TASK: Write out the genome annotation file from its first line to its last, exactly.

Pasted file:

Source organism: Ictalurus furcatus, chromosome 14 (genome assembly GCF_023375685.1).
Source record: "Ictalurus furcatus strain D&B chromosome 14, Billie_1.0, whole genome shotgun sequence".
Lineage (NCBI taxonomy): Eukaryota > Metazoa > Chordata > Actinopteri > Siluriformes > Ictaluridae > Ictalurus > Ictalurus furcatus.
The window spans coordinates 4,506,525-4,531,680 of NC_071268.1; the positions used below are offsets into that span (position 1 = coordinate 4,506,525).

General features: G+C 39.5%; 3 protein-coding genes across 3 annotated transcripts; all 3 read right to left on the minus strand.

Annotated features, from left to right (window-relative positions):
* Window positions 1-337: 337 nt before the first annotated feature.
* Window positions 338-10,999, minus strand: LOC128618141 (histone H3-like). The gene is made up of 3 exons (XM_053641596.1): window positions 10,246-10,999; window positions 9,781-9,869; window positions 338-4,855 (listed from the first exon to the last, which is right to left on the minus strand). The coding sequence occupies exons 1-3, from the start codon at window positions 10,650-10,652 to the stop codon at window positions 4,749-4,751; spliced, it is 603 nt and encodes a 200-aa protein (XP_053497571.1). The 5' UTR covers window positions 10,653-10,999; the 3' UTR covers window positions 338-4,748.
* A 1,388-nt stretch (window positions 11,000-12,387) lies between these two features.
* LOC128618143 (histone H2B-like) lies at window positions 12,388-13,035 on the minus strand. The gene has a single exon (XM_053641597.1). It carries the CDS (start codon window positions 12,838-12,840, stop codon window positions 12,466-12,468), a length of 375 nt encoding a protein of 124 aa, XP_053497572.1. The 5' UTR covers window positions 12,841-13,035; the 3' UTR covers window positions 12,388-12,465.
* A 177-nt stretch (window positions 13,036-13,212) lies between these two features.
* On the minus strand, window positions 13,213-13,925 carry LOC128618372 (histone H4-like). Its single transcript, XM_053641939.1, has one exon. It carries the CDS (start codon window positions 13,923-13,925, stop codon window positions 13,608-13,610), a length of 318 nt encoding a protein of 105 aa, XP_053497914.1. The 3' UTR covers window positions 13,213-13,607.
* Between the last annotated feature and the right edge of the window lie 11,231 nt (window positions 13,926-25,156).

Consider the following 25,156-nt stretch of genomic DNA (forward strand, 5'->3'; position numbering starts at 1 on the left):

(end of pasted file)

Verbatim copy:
Source organism: Ictalurus furcatus, chromosome 14 (genome assembly GCF_023375685.1).
Source record: "Ictalurus furcatus strain D&B chromosome 14, Billie_1.0, whole genome shotgun sequence".
Lineage (NCBI taxonomy): Eukaryota > Metazoa > Chordata > Actinopteri > Siluriformes > Ictaluridae > Ictalurus > Ictalurus furcatus.
The window spans coordinates 4,506,525-4,531,680 of NC_071268.1; the positions used below are offsets into that span (position 1 = coordinate 4,506,525).

General features: G+C 39.5%; 3 protein-coding genes across 3 annotated transcripts; all 3 read right to left on the minus strand.

Annotated features, from left to right (window-relative positions):
* Window positions 1-337: 337 nt before the first annotated feature.
* Window positions 338-10,999, minus strand: LOC128618141 (histone H3-like). The gene is made up of 3 exons (XM_053641596.1): window positions 10,246-10,999; window positions 9,781-9,869; window positions 338-4,855 (listed from the first exon to the last, which is right to left on the minus strand). The coding sequence occupies exons 1-3, from the start codon at window positions 10,650-10,652 to the stop codon at window positions 4,749-4,751; spliced, it is 603 nt and encodes a 200-aa protein (XP_053497571.1). The 5' UTR covers window positions 10,653-10,999; the 3' UTR covers window positions 338-4,748.
* A 1,388-nt stretch (window positions 11,000-12,387) lies between these two features.
* LOC128618143 (histone H2B-like) lies at window positions 12,388-13,035 on the minus strand. The gene has a single exon (XM_053641597.1). It carries the CDS (start codon window positions 12,838-12,840, stop codon window positions 12,466-12,468), a length of 375 nt encoding a protein of 124 aa, XP_053497572.1. The 5' UTR covers window positions 12,841-13,035; the 3' UTR covers window positions 12,388-12,465.
* A 177-nt stretch (window positions 13,036-13,212) lies between these two features.
* On the minus strand, window positions 13,213-13,925 carry LOC128618372 (histone H4-like). Its single transcript, XM_053641939.1, has one exon. It carries the CDS (start codon window positions 13,923-13,925, stop codon window positions 13,608-13,610), a length of 318 nt encoding a protein of 105 aa, XP_053497914.1. The 3' UTR covers window positions 13,213-13,607.
* Between the last annotated feature and the right edge of the window lie 11,231 nt (window positions 13,926-25,156).

Consider the following 25,156-nt stretch of genomic DNA (forward strand, 5'->3'; position numbering starts at 1 on the left):